Fee Models for FAs Are Inconsistent State by State
State regulators apply various standards to how financial advisors can charge client fees, and some advisors are calling for the North American Securities Administration Association to step in, InvestmentNews writes.
Some states, including Utah, don’t let advisors charge fees based on a client’s net worth, Michael Kitces, partner and director of research at Pinnacle Advisory Group Inc. and co-founder of the XY Planning Network, tells the publication. Allowing such fees would permit advisors to charge differently for seemingly the same service, Utah regulators told Alan Moore, XYPN co-founder, according to InvestmentNews. They also told Moore they won’t allow fees tied to a client’s income or the complexity of their needs. Publicly, Utah regulators have said they may also take issue with variable or negotiable hourly fees, according to the publication.
Other states only let advisors charge a flat fee or an asset-based fee but not both, while permitting companies to charge both, according to InvestmentNews. And some states have rejected plans by companies to charge a one-time planning fee combined with an asset-based fee, the publication writes. Other state regulators have taken issue with fee-only advisors charging above $150 per hour, InvestmentNews writes. Advisors who charge an asset-based fee can often generate up to three times that amount per hour, Kitces tells the publication.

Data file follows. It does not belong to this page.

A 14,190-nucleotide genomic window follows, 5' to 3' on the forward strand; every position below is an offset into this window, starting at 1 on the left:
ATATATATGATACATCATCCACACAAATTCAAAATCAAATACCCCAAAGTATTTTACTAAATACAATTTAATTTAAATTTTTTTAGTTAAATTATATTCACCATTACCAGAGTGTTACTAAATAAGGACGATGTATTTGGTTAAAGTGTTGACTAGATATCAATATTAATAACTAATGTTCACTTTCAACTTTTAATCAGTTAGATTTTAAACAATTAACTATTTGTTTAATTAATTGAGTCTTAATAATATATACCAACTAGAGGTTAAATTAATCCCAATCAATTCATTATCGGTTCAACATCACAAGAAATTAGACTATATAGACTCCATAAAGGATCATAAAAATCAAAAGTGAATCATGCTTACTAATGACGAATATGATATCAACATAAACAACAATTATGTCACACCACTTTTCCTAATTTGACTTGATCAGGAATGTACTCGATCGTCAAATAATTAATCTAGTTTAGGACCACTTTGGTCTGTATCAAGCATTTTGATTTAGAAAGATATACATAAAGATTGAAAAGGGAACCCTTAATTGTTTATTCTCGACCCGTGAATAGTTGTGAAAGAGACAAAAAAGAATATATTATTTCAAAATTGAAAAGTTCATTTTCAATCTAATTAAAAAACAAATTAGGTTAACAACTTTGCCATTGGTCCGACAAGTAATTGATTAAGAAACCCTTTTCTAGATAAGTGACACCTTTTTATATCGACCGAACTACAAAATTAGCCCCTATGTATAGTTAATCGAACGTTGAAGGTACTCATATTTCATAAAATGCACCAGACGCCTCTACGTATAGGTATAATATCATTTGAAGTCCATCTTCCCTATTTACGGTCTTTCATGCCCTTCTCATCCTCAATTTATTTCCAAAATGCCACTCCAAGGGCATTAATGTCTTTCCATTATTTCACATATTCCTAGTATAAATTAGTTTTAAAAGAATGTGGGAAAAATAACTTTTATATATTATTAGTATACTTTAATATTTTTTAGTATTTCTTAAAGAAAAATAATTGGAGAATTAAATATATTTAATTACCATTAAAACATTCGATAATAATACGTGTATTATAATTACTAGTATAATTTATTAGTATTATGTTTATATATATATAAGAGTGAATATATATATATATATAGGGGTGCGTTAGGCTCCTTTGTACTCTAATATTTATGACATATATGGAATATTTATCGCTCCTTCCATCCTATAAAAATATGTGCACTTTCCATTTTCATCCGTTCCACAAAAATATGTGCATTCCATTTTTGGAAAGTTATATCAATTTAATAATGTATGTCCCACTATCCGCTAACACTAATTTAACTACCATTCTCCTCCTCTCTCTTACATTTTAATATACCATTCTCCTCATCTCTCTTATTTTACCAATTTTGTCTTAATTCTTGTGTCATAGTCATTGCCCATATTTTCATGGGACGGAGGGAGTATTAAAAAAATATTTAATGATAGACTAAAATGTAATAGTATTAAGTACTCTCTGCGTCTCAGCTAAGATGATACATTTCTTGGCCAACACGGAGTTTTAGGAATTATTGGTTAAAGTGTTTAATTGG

XYPN is now asking NASAA to address the discrepancies, although it will still remain up to the states to adopt any changes, according to InvestmentNews. A NASAA spokesman tells the publication the differences by state could be tied to the difference in services advisors offer in each one. But he also says the association is open to looking into the issue, according to InvestmentNews.